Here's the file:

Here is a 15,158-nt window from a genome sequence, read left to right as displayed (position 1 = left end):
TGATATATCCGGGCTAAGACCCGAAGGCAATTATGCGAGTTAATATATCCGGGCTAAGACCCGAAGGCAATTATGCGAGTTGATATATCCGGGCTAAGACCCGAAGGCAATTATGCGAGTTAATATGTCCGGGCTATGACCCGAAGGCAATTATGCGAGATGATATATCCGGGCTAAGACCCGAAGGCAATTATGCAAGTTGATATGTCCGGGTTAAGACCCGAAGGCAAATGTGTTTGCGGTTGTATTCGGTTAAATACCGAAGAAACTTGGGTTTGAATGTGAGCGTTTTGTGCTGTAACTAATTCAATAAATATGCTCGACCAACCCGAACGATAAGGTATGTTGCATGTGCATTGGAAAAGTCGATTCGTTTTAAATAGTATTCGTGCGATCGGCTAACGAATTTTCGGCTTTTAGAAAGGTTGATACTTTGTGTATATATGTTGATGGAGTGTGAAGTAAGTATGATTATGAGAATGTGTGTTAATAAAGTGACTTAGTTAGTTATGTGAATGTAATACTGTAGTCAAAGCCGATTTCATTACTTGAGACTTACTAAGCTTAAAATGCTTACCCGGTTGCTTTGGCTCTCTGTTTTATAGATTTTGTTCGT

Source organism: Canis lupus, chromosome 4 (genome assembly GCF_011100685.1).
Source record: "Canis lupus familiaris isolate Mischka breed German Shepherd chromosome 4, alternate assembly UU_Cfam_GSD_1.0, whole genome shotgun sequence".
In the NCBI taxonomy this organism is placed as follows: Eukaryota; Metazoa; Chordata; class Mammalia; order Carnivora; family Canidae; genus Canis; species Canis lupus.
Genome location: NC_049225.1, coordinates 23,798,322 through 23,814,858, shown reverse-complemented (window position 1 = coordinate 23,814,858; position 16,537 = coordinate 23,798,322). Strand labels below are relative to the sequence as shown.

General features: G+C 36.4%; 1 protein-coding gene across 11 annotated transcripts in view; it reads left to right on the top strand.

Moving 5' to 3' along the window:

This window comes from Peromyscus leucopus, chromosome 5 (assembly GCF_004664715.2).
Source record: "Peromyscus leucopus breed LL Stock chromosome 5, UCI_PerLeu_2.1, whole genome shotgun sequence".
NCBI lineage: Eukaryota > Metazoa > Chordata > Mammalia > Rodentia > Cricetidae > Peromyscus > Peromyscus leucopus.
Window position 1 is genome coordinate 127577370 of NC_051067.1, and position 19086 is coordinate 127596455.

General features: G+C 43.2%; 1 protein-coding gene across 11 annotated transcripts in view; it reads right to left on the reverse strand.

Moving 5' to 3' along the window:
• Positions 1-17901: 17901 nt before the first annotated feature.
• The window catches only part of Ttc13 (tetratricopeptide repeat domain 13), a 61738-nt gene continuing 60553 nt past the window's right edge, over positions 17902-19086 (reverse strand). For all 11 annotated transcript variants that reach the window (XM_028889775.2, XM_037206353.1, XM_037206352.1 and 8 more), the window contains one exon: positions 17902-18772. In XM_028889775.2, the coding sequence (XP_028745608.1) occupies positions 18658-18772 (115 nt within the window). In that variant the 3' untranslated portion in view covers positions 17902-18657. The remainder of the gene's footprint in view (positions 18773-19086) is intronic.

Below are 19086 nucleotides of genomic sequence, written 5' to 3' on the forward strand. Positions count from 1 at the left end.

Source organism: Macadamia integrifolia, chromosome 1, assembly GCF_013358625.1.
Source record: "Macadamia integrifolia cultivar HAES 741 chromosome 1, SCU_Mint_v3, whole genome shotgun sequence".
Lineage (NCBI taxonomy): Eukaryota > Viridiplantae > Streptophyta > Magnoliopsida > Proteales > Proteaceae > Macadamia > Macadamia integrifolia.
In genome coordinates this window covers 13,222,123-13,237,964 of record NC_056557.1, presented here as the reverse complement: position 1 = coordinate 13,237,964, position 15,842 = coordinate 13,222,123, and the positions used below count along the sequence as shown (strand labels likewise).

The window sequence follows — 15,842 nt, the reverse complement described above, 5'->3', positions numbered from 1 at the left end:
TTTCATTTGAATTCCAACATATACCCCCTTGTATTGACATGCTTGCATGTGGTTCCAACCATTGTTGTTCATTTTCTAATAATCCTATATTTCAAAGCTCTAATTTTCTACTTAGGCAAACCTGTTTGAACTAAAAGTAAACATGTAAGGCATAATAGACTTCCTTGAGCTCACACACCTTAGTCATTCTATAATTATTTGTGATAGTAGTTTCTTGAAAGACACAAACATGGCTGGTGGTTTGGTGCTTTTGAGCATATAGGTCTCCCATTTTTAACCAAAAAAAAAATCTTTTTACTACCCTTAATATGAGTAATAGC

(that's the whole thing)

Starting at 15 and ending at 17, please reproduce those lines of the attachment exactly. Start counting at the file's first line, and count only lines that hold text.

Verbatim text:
• Positions 1-17901: 17901 nt before the first annotated feature.
• The window catches only part of Ttc13 (tetratricopeptide repeat domain 13), a 61738-nt gene continuing 60553 nt past the window's right edge, over positions 17902-19086 (reverse strand). For all 11 annotated transcript variants that reach the window (XM_028889775.2, XM_037206353.1, XM_037206352.1 and 8 more), the window contains one exon: positions 17902-18772. In XM_028889775.2, the coding sequence (XP_028745608.1) occupies positions 18658-18772 (115 nt within the window). In that variant the 3' untranslated portion in view covers positions 17902-18657. The remainder of the gene's footprint in view (positions 18773-19086) is intronic.

Below are 19086 nucleotides of genomic sequence, written 5' to 3' on the forward strand. Positions count from 1 at the left end.